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Coal Mining and the Victorians

Teachers' notes

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This resource looks at the lives of children working in coal mines in Victorian England. Extracts from the 1842 Royal Commission into Children’s Employment (Mines) are used to highlight the working conditions faced by children working underground and to provide a source of primary evidence for pupils studying this topic.

On completion of this resource, students can test their knowledge by answering questions in the Victorian Coal Mining Quiz.

Curriculum Links:

KS2 History:

QCA Unit 11 - What was it like for children living in Victorian Britain?

QCA Unit 12 - How did life change in our locality in Victorian times?

Victorian Britain – the changing role and status of women

Knowledge and understanding of events, people and changes in the past

Historical interpretation

Historical enquiry using documents and printed sources

PSHE and Citizenship


Discussion and debate

The following curriculum areas are linked to specific pages or resources - use the hyperlinks to take you directly to the page concerned.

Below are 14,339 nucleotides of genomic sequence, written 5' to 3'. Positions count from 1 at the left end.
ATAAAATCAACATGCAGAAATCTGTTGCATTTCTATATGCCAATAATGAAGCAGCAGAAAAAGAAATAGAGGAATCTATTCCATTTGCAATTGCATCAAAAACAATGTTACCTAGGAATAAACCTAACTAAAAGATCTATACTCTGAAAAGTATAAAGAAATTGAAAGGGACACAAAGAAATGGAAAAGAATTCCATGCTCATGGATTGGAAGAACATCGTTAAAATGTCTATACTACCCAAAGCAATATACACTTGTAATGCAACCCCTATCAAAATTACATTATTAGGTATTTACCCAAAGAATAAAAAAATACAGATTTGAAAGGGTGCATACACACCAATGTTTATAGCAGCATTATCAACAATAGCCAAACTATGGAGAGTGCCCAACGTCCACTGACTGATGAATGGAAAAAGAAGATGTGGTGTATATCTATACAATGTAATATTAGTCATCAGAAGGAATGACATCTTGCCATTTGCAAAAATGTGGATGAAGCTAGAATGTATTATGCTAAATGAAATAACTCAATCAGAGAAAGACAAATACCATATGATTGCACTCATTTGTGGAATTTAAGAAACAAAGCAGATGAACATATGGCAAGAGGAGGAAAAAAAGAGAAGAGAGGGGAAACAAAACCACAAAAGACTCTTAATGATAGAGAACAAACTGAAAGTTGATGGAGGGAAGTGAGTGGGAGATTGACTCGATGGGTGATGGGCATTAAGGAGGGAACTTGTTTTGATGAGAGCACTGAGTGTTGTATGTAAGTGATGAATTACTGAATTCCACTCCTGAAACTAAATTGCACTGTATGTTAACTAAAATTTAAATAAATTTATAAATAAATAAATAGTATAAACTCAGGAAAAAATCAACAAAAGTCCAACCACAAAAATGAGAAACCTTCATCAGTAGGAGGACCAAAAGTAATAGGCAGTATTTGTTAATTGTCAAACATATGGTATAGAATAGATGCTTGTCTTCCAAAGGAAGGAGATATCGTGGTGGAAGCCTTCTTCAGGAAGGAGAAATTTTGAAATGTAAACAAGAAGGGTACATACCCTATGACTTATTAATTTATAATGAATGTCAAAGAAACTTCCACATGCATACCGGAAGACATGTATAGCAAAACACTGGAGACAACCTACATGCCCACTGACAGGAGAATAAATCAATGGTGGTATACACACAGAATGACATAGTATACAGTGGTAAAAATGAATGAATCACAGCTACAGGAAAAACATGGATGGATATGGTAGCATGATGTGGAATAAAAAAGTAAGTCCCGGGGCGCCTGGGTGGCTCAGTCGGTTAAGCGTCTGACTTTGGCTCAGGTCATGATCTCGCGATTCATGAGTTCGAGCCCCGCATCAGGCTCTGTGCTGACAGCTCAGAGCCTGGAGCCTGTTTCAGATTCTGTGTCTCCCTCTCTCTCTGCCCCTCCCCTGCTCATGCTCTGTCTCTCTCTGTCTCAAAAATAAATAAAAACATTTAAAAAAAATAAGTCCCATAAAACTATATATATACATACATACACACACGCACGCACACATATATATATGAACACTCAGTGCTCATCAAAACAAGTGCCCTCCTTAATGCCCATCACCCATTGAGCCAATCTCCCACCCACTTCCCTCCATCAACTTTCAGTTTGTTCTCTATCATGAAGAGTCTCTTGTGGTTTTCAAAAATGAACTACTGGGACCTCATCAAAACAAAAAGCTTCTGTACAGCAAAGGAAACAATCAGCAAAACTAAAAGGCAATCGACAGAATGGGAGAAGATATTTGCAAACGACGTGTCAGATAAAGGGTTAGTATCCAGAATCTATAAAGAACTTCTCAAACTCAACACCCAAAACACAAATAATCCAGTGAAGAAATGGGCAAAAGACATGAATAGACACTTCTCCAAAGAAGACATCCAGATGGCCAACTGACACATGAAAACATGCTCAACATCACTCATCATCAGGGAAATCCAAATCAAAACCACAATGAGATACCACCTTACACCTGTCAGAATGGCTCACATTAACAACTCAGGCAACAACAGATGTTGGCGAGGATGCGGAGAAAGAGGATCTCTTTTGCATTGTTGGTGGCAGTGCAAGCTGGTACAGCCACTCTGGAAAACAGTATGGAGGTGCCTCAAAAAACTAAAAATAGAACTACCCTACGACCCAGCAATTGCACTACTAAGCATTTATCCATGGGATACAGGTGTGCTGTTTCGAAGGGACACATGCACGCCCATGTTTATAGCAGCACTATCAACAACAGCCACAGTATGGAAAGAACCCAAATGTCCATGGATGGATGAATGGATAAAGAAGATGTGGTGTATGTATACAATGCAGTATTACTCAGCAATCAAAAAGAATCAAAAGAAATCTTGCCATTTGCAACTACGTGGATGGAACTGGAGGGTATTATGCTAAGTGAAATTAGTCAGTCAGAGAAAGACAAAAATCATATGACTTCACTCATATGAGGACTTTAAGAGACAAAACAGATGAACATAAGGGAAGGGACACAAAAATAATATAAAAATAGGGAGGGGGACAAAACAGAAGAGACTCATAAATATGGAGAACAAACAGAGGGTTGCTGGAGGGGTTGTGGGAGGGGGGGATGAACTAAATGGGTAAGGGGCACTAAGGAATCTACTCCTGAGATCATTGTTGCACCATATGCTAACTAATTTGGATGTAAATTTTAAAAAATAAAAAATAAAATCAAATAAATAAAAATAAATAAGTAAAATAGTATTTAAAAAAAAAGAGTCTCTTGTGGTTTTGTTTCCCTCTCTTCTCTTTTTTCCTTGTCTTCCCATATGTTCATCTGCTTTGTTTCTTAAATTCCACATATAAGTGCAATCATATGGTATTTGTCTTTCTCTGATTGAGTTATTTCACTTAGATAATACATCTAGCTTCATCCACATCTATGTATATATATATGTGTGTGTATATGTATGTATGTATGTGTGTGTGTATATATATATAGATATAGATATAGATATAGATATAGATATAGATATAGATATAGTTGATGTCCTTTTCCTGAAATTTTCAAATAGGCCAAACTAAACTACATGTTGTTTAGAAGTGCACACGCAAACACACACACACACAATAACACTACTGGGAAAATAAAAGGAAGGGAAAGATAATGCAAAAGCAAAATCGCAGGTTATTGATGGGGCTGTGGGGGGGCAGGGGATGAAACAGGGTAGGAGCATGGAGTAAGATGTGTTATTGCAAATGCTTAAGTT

Databases: Health ; Statistical Information Worksheet


Speaking and listening: Children's Jobs ; Inquest Lesson Plan

Drama and role play: Children's Jobs ; Inquest Lesson Plan


Data Handling: Health

Money Problems: Wages

Learning Objectives:

  • Knowledge and understanding – Increased knowledge of what it was like for children living in Victorian Britain and understanding of the 1842 Commission.
  • Attitudes and values –The activities motivate pupils by using original materials, making it more real. The activities enhance empathy and understanding for different working conditions of children.
  • Enjoyment, inspiration and creativity – These activities will enrich and engage children in the learning of History, ICT, Literacy, Numeracy and PSHE.
  • Skills – Develop research skills for teachers and pupils. Through group work children will develop their social and communication skills.
  • Behaviour and progressionsThe activities give children the potential to study original archival material.

Document icon Learning article provided by: National Coal Mining Museum for England | 

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